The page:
Part 3 - Early America
From WoD Gotham
Part 3 of New York City's Mundane Historical Timeline.
Continued from: Part 2 - The British and Revolution
Skip to: Part 4 - Tammany and Consolidation
Federal and Early America 1784-1854
- 1785 the First United States Congress met in New York City under the Articles of Confederation.
- 1786 Tammany Hall founded.
- 1787 New York Governor George Clinton reluctant to ratify US Constitution. Talk of secession.
- October 1787 to August 1788 Federalist Papers are published arguing for ratification of the US Constitution in The Independent Journal and The New York Packet.
- June 21, 1788 US Constitution is ratified.
- September 13, 1788 New York City became the first capital of the newly formed United States of America at the Constitutional Convention.
- April 30, 1789 George Washington inaugurated at Federal Hall on Wall Street.
- May 12, 1789 Tammany incorporated as the Tammany Society.
- 1790 US Capital moved to Philadelphia.
- 1791 Wards were given numerical designations. The First Ward was the tip of Manhattan, and the wards going north were given consecutive numbers with new ones added as the city expanded. Older wards were also subdivided as their populations swelled.
- May 17, 1792 A group of merchants made the "Buttonwood Agreement" and began meeting under a buttonwood tree on Wall Street, beginning the New York Stock Exchange.
- Summer 1792 Yellow fever epidemic sends inhabitants fleeing north to Greenwich Village. Establishes a northerly pattern of settlement on Manhattan Island.
- 1797 Aaron Burr becomes head of Tammany and turns it towards politics in order to support his 1800 presidential ambitions.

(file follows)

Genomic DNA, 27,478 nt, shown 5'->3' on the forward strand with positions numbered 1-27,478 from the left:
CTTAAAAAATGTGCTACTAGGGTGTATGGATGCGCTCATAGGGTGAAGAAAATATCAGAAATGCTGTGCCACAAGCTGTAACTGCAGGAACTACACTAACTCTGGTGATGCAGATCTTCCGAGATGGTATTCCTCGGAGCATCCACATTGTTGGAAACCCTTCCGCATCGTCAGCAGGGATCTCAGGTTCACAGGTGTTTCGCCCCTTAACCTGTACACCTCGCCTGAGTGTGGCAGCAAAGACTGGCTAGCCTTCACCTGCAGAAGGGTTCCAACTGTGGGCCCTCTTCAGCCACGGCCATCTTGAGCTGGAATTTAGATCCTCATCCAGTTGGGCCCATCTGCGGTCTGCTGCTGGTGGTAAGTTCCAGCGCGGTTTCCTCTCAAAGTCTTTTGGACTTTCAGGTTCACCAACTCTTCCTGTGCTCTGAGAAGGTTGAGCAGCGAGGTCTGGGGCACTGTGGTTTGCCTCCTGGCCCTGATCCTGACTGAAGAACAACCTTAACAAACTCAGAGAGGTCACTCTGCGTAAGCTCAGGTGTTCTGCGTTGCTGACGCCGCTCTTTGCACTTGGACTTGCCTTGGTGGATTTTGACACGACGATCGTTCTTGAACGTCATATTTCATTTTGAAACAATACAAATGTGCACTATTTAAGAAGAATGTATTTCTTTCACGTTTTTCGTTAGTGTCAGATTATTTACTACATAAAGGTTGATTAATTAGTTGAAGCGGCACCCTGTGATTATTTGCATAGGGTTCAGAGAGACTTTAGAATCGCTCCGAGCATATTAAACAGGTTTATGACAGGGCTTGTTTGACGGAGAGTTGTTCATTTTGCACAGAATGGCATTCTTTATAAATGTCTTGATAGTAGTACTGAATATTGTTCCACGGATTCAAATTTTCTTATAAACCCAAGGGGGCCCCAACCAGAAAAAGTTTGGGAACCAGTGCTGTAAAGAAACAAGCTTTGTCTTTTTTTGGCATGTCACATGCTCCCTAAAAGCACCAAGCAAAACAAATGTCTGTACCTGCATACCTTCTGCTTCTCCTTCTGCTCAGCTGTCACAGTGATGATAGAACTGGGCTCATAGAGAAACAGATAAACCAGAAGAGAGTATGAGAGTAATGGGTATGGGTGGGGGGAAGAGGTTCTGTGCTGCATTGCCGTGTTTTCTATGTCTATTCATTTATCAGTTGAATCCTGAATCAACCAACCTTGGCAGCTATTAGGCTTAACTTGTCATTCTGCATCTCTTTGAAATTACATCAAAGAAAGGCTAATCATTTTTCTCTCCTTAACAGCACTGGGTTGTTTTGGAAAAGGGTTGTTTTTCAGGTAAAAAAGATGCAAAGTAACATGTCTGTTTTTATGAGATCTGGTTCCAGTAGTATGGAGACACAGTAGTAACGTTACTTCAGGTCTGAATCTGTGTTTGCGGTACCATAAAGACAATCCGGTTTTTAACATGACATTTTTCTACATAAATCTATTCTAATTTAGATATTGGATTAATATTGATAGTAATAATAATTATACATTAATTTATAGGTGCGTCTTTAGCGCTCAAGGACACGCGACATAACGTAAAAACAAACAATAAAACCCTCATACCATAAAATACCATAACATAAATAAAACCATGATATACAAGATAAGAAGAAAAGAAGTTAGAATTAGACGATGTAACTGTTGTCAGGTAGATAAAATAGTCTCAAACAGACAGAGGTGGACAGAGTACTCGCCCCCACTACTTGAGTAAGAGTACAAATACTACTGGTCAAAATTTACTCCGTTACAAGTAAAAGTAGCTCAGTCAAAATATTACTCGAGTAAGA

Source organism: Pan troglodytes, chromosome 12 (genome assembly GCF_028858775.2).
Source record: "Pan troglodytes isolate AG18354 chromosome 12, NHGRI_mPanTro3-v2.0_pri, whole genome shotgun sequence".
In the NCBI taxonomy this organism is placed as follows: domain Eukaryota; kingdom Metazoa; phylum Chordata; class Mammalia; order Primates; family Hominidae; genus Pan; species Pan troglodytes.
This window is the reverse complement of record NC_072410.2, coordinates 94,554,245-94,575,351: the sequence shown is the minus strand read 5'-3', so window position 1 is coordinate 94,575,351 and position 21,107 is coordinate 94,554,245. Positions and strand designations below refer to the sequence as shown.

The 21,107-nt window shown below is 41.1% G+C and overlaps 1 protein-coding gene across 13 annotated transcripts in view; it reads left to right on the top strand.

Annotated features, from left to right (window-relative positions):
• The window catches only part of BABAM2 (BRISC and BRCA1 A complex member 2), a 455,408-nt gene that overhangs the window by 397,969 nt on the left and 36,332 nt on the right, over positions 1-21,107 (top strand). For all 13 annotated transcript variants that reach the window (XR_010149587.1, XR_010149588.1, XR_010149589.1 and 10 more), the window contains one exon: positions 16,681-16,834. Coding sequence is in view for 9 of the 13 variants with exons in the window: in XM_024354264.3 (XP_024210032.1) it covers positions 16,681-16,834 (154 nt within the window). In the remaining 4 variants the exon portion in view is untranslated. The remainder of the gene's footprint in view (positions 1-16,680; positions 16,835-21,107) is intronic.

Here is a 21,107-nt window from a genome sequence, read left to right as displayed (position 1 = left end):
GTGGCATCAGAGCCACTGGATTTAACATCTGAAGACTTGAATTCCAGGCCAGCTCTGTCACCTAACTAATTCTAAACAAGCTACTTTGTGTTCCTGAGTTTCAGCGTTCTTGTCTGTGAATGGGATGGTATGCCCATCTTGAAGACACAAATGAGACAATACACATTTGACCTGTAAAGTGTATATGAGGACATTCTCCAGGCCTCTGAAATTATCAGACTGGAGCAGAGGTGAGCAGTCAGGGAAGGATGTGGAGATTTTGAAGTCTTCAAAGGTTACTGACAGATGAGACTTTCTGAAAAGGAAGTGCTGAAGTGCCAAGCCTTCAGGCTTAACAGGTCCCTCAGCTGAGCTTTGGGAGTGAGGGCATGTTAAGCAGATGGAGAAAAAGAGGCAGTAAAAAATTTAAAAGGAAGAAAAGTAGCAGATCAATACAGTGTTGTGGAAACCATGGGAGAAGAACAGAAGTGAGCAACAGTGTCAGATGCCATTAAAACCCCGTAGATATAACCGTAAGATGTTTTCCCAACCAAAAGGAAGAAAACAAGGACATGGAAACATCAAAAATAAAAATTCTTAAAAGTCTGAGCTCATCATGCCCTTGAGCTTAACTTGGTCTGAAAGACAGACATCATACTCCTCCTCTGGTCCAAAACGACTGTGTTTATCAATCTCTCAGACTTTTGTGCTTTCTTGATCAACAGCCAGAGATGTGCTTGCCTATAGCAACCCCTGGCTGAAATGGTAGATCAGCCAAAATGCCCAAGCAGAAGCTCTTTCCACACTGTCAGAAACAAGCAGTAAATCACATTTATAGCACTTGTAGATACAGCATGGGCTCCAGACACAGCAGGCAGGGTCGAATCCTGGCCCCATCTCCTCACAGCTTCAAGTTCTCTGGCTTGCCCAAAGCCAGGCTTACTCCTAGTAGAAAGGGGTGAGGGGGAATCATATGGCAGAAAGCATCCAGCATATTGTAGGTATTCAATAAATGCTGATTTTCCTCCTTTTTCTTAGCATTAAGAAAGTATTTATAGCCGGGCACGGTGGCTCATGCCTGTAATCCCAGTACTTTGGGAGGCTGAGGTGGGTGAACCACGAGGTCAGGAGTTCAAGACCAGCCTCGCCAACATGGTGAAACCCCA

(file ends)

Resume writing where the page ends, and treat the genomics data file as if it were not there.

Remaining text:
- 1807 Robert Fulton initiates a steamboat line to connect New York City to Albany.
- 1811 Commissioners' Plan of 1811. Manhattan’s famous grid plan was adopted as the city continued to expand northwards up the island.
- 1814 Robert Fulton's Fulton Ferry established, linking Brooklyn and Manhattan.
- September 3, 1821 Norfolk and Long Island Hurricane. Category 3 Hurricane makes landfall in New York City and sends a 13ft surge that floods much of Lower Manhattan up to Canal Street.
- 1824 A riot occurred in Greenwich Village between Irish Anglicans and Catholics, after a parade by members of the Orange Order (a Protestant supremacist organization).
- October 26, 1825 the Erie Canal was completed, forming a continuous water route from the western Great Lakes to the Atlantic and north to Lake Champlain; it helped the city grow further by increasing river traffic upstate and to the Midwest.
- 1831 The University of the City of New York, now New York University, was founded at Washington Square in Greenwich Village.
- Summer 1832 Cholera epidemic strikes the city.
- 1835 New York City experiences its first of many building booms.
- December 16, 1835 The Great Fire of New York broke out. The temperature was below zero (F), and gale force winds were blowing. Firemen, some called from as far away as Philadelphia, were at first helpless to battle the wind driven fire due to icing lines and pumps. The fire leveled most of the city below Canal Street.
- 1837 Brooklyn becomes a city and is comprised of wards. It originally had nine wards, and by the time of the 1898 consolidation it had 32.
- May 10, 1837 Panic of 1837 strikes in New York as banks only accept gold and silver. One of the earliest financial crises in the US based on speculative fever. Kicks off five years of economic depression.
- 1837-1842 Croton Aqueduct network established due to increasing need for water because of the fires of the time and the growth of industry.
- 1840-1850 New York City’s cosmopolitan roots make it an ideal destination for immigrants. First great wave of Irish immigration with the Great Irish Famine and German immigration with the Revolutions of 1848.
- October 14, 1842 Croton Aqueduct opens and the city celebrates another boom.
- 1845 the New York City Police Department is established.
- May 10, 1849 Astor Place Riot. Conflict between immigrants and nativist New Yorkers.
- 1850 the Irish comprised one quarter of the city's population.
- 1850 the public schools system established.
- October 3, 1851 Hudson River Railroad (which would grow into the New York Central) established. This joined New York City with the existing railroad systems upstate.